Jan 2017

2017: the plan

After failing to get close to finishing in 2016, my big goal for 2017 is the Viking Way. I’m probably already in better shape than I was in 2016, after slowly ramping my milage up during the Autumn. However there’s still a lot of hard work to do. And it might turn out that even my best shot isn’t good enough. But I’d rather try and fail than not have the balls to try.

The other big race is the (“last annual”) Vol State 500k, a road run across the state of Tennessee. I’m probably more suited to this, but the heat will be a new challenge. I’m not sure about finishing goals yet. 6-7 days should be doable (on the grounds that if I can do 270 miles of peat bog in January with a 10kg rucksack in 6.5 days, I should be able to do 314 road miles in a similar time). But mainly this is going to be an adventure.

As a warm-up for the Viking Way I’ve entered the Endurance 24h track race in Helsinki at the end of February. This probably seems a bit silly. But all of my best 100+ mile runs have come 4-8 weeks after another 100 mile run. I’d have preferred a 100 mile trail race in the UK (more similar to the VW and less time/money). But I couldn’t find anything suitable, apart from the Arc of Attrition, which would have required too much time off work (and would probably also have been a bit too hard).

I’m pondering doing the 214k Chiltern Way Ultra too (mainly because not running over the August bank holiday weekend feels wrong). But I’ll probably wait and see how I feel after Vol State.

Here’s hoping this year goes better than 2016...

2016: good riddance

2016 was a pretty miserable year for me, running-wise and generally. Nothing really bad happened (no life changing illnesses/injuries and no-one close to me died), but it was a solid stream of crap.

Things started going wrong in late 2015 with the ‘
wonky finger incident’. I was initially told I’d ‘got away with it’ and was discharged without any physio. Two months later I had a finger that was permanently bent at a 45 degree angle. The NHS weren’t interested (‘your X-ray is normal’) and a private consultant told me that we could try physio, but I was likely to face a choice between living with a 20 degree permanent bend and having surgery which could make things worse. Six weeks of wearing a splint and lot of physio it miraculously ended up more or less straight, although there’s still scar tissue visible, it doesn’t flex ‘backwards’ like my other (hyper-mobile) joints and I’ll probably never be able to play the Maple Leaf Rag properly again.

Back to the running... I’d planned to start training properly for the
Viking Way in early December. The immediate aftermath of the wonky finger fall pushed that back to January. Then all sorts of difficult family stuff happened, and I didn’t really get started properly till February, and had to ramp my milage up too fast. I initially thought that while I wasn’t in great shape I’d got away with it, but I had a really crap run at the Haworth Hobble which left me with painful knees. It was clear from very early in the day that I wasn’t going to finish the Viking Way this time. My knees became painful before 10 miles. Despite the sequence of miscellaneous niggles/pains which followed, I managed to keep running OK-ish up to 90 miles. At that point the wheels suddenly and catastrophically fell off. I could barely get my feet off the ground, let alone run. I trudged into the next checkpoint, barely inside the cut-off and DNF-ed.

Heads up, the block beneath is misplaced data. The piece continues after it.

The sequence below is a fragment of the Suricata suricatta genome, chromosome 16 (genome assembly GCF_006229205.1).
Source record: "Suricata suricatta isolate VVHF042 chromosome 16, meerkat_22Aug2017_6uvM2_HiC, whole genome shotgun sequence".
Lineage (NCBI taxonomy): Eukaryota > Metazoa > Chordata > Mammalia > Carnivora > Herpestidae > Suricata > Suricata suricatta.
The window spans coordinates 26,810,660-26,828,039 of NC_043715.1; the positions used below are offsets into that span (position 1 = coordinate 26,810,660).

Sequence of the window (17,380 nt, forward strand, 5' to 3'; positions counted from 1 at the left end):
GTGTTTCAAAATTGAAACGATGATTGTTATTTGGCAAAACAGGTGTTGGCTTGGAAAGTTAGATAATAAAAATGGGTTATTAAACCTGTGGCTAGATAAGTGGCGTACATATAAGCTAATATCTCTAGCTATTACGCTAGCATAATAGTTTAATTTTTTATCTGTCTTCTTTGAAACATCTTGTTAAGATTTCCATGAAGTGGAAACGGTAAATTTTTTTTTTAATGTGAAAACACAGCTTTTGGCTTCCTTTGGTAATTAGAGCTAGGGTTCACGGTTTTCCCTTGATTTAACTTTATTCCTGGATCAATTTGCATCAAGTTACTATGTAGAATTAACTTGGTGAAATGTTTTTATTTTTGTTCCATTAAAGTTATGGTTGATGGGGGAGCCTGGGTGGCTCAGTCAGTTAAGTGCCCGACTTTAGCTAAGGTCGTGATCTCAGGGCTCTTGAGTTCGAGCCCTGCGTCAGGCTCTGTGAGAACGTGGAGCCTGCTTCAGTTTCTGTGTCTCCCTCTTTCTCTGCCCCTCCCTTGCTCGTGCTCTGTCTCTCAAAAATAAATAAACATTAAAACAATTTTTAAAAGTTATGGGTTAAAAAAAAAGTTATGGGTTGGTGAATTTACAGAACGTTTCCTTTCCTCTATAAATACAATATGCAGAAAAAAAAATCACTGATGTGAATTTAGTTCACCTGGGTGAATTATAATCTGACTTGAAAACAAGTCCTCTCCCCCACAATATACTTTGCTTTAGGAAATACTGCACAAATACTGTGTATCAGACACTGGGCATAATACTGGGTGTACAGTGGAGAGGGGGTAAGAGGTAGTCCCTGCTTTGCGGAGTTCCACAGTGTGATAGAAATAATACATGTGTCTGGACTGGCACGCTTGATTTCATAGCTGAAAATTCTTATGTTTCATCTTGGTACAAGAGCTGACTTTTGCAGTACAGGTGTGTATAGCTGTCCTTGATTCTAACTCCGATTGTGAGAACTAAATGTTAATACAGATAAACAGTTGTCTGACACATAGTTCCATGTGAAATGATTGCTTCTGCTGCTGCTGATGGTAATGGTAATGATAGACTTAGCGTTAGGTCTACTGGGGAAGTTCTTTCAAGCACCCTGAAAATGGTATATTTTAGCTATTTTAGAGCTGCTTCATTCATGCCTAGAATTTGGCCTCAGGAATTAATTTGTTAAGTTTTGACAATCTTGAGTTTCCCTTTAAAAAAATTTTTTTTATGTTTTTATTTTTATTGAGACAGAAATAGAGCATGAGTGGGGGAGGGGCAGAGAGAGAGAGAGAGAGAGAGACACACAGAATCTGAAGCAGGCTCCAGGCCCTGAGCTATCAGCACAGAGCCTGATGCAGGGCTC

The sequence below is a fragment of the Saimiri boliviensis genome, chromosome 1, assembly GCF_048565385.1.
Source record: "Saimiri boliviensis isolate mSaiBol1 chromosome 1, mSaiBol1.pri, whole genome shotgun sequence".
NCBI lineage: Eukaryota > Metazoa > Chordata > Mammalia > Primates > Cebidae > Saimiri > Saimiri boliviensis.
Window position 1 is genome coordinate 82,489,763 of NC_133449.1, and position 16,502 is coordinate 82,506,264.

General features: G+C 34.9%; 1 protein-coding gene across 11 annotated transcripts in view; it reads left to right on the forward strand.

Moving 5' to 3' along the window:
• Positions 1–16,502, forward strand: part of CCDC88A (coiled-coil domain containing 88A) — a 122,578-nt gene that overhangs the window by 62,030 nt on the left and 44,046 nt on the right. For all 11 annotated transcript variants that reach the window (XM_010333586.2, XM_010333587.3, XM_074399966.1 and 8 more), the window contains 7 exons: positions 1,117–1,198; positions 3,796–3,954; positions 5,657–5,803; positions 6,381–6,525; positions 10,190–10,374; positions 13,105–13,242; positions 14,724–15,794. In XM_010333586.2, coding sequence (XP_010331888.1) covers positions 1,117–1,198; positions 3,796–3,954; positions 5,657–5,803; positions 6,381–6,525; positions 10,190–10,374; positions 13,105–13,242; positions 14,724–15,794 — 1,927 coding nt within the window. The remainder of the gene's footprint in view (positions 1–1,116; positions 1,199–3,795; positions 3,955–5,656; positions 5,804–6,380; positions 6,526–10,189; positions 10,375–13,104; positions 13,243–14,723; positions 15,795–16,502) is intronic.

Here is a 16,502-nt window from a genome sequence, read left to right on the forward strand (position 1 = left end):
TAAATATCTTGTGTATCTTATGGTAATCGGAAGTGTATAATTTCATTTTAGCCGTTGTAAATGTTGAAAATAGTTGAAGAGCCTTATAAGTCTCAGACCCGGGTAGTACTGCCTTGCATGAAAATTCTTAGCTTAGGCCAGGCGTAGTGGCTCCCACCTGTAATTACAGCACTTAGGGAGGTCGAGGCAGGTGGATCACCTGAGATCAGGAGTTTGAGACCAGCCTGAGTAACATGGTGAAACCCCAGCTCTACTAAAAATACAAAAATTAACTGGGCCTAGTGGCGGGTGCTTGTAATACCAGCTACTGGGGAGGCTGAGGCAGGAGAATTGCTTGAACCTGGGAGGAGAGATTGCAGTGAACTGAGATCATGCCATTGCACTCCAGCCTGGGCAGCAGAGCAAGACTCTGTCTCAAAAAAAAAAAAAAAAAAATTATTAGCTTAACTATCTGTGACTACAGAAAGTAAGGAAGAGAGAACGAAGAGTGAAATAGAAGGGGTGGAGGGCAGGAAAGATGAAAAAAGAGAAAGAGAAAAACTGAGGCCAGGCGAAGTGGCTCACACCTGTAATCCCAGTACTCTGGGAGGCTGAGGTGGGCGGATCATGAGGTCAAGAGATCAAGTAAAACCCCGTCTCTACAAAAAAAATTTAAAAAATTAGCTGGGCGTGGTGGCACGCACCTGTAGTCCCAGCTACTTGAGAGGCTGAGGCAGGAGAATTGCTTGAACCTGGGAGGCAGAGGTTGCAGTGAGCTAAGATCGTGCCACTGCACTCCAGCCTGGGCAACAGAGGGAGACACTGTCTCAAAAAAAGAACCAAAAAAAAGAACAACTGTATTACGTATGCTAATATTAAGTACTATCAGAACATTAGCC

Next up was the Northern Traverse, 190 miles along Wainwright’s Coast to Coast route, in early June. I didn’t do much running, to try and let me knees recover. The one thing I wanted to do was
walk the first ~90 miles of the route (I’d done the 2nd ‘half’ last Spring, before entries even opened). I’d planned to do it over the early May bank holiday weekend, but a poorly pet rabbit who needed syringe feeding several times a day, wrecked that plan. I eventually managed to squeeze it into a two day weekend two weeks out. I went into the event planning to treat it as a sleep-deprived walking holiday. Which is essentially what I did. I ran the flats on the first day, and the last 6 miles (spurred on by the pair of head-torches that were closing in on me), but that was it. I was completely shocked to be told at the finish I was first women. 2nd and 3rd had left the 3rd CP before me, and I hadn’t realised that I’d passed them both while they were sleeping.

After another 2.5 months of half-hearted running, and nothing that could be described as proper training, I headed to Sweden for the 253km
Trans Scania. I did a better job of running, but I was painfully slow and I lost huge amounts of time by making more navigational mistakes than I’ve made in the entire rest of my life put together (and I’m honestly not exaggerating!). Lesson learnt: don’t try to navigate through dense forests using a 50k: 1 map.

I hadn’t intended to enter any more races in 2016. The master plan was to sort my knee issues out and slowly ramp the milage up in preparation for the 2017 Viking Way. But
Escape from Meriden grabbed my attention. I treated it as a bit of late season fun, but did spend some time plotting out a fairly efficient route. I struggled through the first night (I’d underestimated how hard starting at midnight on Friday/Saturday after a full week’s work would be) but in the end got to only a couple of miles short of my rough target. Which turned out to be good enough for 10th overall and (just) 1st woman.

In 2014 and 2015 I managed to do things I didn’t think I was capable of (finishing the
Spine Race comfortably and 5th overall at the Thames Ring). Not every year can be a good year though. And looking on the bright-side, 5 years ago I’d never won a single race (apart from the 3-legged race at primary school). I’ve just had a bad running year in which I won two (albeit accidentally, by the skin of my teeth)!